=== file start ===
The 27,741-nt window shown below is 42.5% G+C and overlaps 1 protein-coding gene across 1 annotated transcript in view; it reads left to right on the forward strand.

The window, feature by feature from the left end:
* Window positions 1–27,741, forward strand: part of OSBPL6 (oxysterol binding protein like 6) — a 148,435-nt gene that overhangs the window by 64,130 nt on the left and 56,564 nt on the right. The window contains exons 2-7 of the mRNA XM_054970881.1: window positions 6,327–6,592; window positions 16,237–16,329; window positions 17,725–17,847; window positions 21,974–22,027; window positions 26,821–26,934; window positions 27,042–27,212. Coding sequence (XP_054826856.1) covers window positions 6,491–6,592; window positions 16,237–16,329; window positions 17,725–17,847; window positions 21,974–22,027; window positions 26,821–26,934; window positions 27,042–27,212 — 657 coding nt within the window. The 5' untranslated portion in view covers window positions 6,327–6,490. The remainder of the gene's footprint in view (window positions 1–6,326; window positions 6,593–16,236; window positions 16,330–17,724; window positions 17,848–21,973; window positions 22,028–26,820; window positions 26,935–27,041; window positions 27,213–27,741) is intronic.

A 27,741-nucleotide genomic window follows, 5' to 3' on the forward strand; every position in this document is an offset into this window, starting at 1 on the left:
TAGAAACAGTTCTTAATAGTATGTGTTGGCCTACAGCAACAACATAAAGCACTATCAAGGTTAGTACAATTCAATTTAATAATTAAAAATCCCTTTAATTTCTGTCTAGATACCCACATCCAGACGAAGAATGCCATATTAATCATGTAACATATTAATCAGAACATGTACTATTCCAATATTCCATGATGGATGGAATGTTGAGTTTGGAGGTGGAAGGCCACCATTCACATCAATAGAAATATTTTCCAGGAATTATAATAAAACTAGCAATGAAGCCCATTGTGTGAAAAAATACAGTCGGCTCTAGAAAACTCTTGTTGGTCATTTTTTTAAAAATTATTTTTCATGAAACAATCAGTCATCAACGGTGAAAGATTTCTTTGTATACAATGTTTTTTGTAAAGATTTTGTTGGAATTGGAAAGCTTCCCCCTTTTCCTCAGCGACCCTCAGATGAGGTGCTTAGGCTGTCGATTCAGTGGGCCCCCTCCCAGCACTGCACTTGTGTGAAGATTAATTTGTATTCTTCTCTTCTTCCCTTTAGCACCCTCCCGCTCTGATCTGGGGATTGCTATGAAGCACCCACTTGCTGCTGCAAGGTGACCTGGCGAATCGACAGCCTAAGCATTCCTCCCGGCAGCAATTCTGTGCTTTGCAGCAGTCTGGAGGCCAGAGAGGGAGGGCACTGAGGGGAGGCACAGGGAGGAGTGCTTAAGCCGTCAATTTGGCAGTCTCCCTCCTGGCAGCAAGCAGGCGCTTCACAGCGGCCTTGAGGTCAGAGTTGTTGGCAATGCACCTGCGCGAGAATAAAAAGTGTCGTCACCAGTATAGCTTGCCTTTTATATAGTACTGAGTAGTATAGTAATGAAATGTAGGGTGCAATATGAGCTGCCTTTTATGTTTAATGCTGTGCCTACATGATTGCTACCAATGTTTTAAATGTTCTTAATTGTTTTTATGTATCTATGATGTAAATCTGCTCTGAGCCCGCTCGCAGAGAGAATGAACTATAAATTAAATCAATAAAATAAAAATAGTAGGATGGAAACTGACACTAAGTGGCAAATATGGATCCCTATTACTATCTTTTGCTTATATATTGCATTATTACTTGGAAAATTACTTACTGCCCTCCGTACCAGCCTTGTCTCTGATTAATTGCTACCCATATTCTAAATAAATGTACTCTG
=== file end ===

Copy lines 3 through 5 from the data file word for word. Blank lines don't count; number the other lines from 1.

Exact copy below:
* Window positions 1–27,741, forward strand: part of OSBPL6 (oxysterol binding protein like 6) — a 148,435-nt gene that overhangs the window by 64,130 nt on the left and 56,564 nt on the right. The window contains exons 2-7 of the mRNA XM_054970881.1: window positions 6,327–6,592; window positions 16,237–16,329; window positions 17,725–17,847; window positions 21,974–22,027; window positions 26,821–26,934; window positions 27,042–27,212. Coding sequence (XP_054826856.1) covers window positions 6,491–6,592; window positions 16,237–16,329; window positions 17,725–17,847; window positions 21,974–22,027; window positions 26,821–26,934; window positions 27,042–27,212 — 657 coding nt within the window. The 5' untranslated portion in view covers window positions 6,327–6,490. The remainder of the gene's footprint in view (window positions 1–6,326; window positions 6,593–16,236; window positions 16,330–17,724; window positions 17,848–21,973; window positions 22,028–26,820; window positions 26,935–27,041; window positions 27,213–27,741) is intronic.

A 27,741-nucleotide genomic window follows, 5' to 3' on the forward strand; every position in this document is an offset into this window, starting at 1 on the left:
TAGAAACAGTTCTTAATAGTATGTGTTGGCCTACAGCAACAACATAAAGCACTATCAAGGTTAGTACAATTCAATTTAATAATTAAAAATCCCTTTAATTTCTGTCTAGATACCCACATCCAGACGAAGAATGCCATATTAATCATGTAACATATTAATCAGAACATGTACTATTCCAATATTCCATGATGGATGGAATGTTGAGTTTGGAGGTGGAAGGCCACCATTCACATCAATAGAAATATTTTCCAGGAATTATAATAAAACTAGCAATGAAGCCCATTGTGTGAAAAAATACAGTCGGCTCTAGAAAACTCTTGTTGGTCATTTTTTTAAAAATTATTTTTCATGAAACAATCAGTCATCAACGGTGAAAGATTTCTTTGTATACAATGTTTTTTGTAAAGATTTTGTTGGAATTGGAAAGCTTCCCCCTTTTCCTCAGCGACCCTCAGATGAGGTGCTTAGGCTGTCGATTCAGTGGGCCCCCTCCCAGCACTGCACTTGTGTGAAGATTAATTTGTATTCTTCTCTTCTTCCCTTTAGCACCCTCCCGCTCTGATCTGGGGATTGCTATGAAGCACCCACTTGCTGCTGCAAGGTGACCTGGCGAATCGACAGCCTAAGCATTCCTCCCGGCAGCAATTCTGTGCTTTGCAGCAGTCTGGAGGCCAGAGAGGGAGGGCACTGAGGGGAGGCACAGGGAGGAGTGCTTAAGCCGTCAATTTGGCAGTCTCCCTCCTGGCAGCAAGCAGGCGCTTCACAGCGGCCTTGAGGTCAGAGTTGTTGGCAATGCACCTGCGCGAGAATAAAAAGTGTCGTCACCAGTATAGCTTGCCTTTTATATAGTACTGAGTAGTATAGTAATGAAATGTAGGGTGCAATATGAGCTGCCTTTTATGTTTAATGCTGTGCCTACATGATTGCTACCAATGTTTTAAATGTTCTTAATTGTTTTTATGTATCTATGATGTAAATCTGCTCTGAGCCCGCTCGCAGAGAGAATGAACTATAAATTAAATCAATAAAATAAAAATAGTAGGATGGAAACTGACACTAAGTGGCAAATATGGATCCCTATTACTATCTTTTGCTTATATATTGCATTATTACTTGGAAAATTACTTACTGCCCTCCGTACCAGCCTTGTCTCTGATTAATTGCTACCCATATTCTAAATAAATGTACTCTG